At IT/Dev Connections in September I participated in a Q&A panel discussion on the final afternoon. One of the questions from the audience was whether we thought there would be another on-premises release of Exchange after Exchange Server 2016.
It’s always an interesting topic for discussion, and the answers given by the different panelists were varied, though we were all sharing opinions only, not anything official or based on insider information.
When you really consider all the possible answers here it isn’t clear what will happen in the future. A year after the release of Exchange Server 2013 Microsoft said they had no plans to stop delivering on-premises versions of Exchange. And they certainly followed through with that promise, releasing Exchange Server 2016 this year.
But as some commentators have said, Exchange Server 2016 feels very much like it could have been called Exchange Server 2013 Service Pack 2. That may seem unfair to Microsoft’s development teams, but it speaks more to the similarities on the surface than a lack of new features or improvements under the hood (of which there are many in RTM, and many more in the pipeline).
That similarity opens up the possibility that no major version of Exchange Server will ever be released again, and that we’ll simply see a rolling series of cumulative updates that provide new features and improvements to on-premises customers in a similar way to how new builds are continuously rolled out to Exchange Online.
On the other hand, Microsoft may be forced to release at least one more on-premises version as a rebranding exercise. The product name “Exchange Server 2016” will start to look a bit “old” in 2-3 years time, and customers will be looking for something newer. Yes, I know this is a trivial thing, but some people will always assume that a product with an “old” name must be inferior to something else with a “new” name. Perhaps we’ll see Exchange shift to a simpler version number instead of the traditional year-based names.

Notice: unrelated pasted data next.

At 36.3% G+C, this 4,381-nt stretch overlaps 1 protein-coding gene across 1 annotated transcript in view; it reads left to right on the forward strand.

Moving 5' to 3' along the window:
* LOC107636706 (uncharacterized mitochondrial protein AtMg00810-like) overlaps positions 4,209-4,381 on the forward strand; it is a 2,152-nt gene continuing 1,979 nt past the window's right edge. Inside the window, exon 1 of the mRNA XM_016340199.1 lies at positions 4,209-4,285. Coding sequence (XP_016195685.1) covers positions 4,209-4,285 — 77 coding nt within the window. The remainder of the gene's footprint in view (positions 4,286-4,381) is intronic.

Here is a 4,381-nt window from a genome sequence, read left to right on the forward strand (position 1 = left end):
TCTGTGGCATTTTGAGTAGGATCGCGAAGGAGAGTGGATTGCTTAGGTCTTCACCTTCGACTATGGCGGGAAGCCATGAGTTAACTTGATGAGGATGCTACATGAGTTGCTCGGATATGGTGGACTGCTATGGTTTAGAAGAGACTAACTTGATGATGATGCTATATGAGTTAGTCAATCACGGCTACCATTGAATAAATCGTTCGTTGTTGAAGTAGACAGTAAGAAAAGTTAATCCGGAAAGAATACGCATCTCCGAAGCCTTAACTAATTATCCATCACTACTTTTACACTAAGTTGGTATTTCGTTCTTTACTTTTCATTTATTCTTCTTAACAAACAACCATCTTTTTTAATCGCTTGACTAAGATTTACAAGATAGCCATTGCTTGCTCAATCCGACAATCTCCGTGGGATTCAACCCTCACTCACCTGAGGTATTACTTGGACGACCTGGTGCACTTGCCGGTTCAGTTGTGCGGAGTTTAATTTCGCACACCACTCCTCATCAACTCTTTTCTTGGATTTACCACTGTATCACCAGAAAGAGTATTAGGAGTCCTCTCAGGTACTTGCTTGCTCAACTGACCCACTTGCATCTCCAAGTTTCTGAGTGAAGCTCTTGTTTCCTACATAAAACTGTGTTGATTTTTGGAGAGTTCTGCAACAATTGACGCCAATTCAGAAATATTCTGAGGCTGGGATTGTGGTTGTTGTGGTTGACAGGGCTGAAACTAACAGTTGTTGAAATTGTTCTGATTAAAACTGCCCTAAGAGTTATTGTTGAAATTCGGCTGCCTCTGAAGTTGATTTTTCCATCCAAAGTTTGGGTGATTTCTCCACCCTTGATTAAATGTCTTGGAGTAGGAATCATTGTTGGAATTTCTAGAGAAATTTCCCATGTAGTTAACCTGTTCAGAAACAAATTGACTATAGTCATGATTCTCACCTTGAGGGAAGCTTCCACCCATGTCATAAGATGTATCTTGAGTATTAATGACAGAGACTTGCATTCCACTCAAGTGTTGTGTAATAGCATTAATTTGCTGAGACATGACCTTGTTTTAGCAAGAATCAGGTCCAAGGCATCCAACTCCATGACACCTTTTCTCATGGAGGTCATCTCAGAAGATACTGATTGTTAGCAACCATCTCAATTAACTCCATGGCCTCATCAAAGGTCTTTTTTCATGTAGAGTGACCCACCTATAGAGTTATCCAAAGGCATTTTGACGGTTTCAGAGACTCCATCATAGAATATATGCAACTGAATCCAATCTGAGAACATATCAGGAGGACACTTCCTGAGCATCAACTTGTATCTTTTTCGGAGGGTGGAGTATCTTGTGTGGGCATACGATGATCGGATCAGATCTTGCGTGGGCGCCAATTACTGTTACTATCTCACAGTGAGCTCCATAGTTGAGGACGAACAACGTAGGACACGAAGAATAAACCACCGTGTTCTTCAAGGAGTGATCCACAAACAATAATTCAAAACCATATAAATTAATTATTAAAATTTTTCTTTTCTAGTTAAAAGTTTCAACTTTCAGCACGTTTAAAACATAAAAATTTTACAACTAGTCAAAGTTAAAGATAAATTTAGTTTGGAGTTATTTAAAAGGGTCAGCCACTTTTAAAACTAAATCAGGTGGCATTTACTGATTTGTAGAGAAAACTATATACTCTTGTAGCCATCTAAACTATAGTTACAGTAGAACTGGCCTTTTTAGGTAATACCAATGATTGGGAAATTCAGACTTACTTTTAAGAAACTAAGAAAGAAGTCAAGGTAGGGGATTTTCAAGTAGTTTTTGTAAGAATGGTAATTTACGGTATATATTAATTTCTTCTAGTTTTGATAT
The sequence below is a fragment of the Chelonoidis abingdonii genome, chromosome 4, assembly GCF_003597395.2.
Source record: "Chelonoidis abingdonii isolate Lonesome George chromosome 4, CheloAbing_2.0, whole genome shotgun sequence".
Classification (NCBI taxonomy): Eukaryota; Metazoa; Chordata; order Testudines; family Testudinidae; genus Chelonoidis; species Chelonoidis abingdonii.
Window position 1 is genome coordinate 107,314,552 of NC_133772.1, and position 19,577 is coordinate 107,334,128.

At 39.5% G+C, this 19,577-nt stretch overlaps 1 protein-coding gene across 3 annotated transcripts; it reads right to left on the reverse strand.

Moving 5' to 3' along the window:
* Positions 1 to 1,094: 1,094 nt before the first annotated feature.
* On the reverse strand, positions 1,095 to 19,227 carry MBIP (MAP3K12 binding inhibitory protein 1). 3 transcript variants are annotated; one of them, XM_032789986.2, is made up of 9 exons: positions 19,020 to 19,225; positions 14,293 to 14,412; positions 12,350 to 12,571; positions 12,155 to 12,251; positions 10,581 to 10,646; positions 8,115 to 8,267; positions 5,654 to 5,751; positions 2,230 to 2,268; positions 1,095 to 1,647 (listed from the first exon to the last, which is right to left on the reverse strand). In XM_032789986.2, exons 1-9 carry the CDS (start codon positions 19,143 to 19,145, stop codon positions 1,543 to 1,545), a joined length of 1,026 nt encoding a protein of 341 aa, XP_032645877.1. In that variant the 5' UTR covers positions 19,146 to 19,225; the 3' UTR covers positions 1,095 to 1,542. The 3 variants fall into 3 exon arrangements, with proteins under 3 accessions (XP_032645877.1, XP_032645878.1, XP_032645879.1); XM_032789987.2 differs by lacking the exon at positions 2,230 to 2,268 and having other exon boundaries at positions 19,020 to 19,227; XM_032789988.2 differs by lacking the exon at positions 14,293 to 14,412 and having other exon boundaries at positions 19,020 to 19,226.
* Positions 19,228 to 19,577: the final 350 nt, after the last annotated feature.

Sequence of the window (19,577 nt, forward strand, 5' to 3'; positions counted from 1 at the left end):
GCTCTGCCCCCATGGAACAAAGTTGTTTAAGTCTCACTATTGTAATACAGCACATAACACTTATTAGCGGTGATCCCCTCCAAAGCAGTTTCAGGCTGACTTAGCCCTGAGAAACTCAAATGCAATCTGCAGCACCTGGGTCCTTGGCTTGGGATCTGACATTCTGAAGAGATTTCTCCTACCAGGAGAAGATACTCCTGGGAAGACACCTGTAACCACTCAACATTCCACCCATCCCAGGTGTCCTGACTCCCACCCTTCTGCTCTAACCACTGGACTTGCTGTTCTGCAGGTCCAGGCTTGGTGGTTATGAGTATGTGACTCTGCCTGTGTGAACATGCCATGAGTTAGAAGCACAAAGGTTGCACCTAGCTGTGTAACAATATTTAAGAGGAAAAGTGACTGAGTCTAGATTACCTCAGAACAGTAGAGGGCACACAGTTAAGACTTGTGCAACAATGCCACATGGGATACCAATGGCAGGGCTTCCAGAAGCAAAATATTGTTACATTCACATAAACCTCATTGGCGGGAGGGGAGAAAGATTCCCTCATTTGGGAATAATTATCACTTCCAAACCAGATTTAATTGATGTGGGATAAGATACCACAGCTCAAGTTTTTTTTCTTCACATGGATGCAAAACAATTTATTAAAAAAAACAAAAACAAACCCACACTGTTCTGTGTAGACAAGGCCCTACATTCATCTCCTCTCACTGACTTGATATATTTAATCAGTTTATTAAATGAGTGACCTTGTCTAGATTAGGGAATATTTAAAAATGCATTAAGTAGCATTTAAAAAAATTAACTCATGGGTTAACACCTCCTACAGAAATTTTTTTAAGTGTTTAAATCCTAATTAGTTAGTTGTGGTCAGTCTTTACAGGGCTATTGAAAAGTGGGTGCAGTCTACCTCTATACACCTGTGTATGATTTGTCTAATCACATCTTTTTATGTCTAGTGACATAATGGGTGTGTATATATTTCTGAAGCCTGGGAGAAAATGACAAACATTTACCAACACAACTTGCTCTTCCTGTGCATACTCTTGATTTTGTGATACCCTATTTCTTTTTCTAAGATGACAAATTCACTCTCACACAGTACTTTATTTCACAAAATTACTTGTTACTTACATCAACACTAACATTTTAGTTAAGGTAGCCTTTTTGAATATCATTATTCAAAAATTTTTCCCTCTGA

During the IT/Dev Connections panel I also pointed out that marketing teams need something they can turn into a launch event. A major new product release like Exchange Server 2016 is an opportunity for marketing to do their thing. On the other hand, marketers must also adjust to the new reality as IT pros have needed to, that software is turning into services and “continuous marketing” might be their equivalent of what IT pros are dealing with today.
My personal opinion is also that Microsoft will not abandon a sizeable on-premises market. As long as that market is large enough and the demand is there to justify serving it with new products then Microsoft will continue to do so. As Microsoft said in 2013…
Many customers will remain on-premises or in hybrid deployments for the foreseeable future, and we want to keep delivering our newest and best features to them. Fortunately, our development process allows us to do that. We have a single code base that serves both cloud and on-premises customers, so we can deliver innovation to both groups.
How long will that customer base continue to exist? It’s hard to say. The momentum continues to swing in the direction of the cloud, with Microsoft claiming in May 2015 that 35% of Exchange installed seats are in Office 365. Coming from Microsoft it’s hard to discredit that claim. The Radacati Group puts the number at 20% (PDF) including Office 365 and hosting partners. Whether it’s 20% or 35%, compared with Tony Redmond’s analysis in 2013 of between 3-5% of mailboxes being in Office 365 that is a huge leap in just 2-3 years. And all indications in the market are that the pace is only accelerating.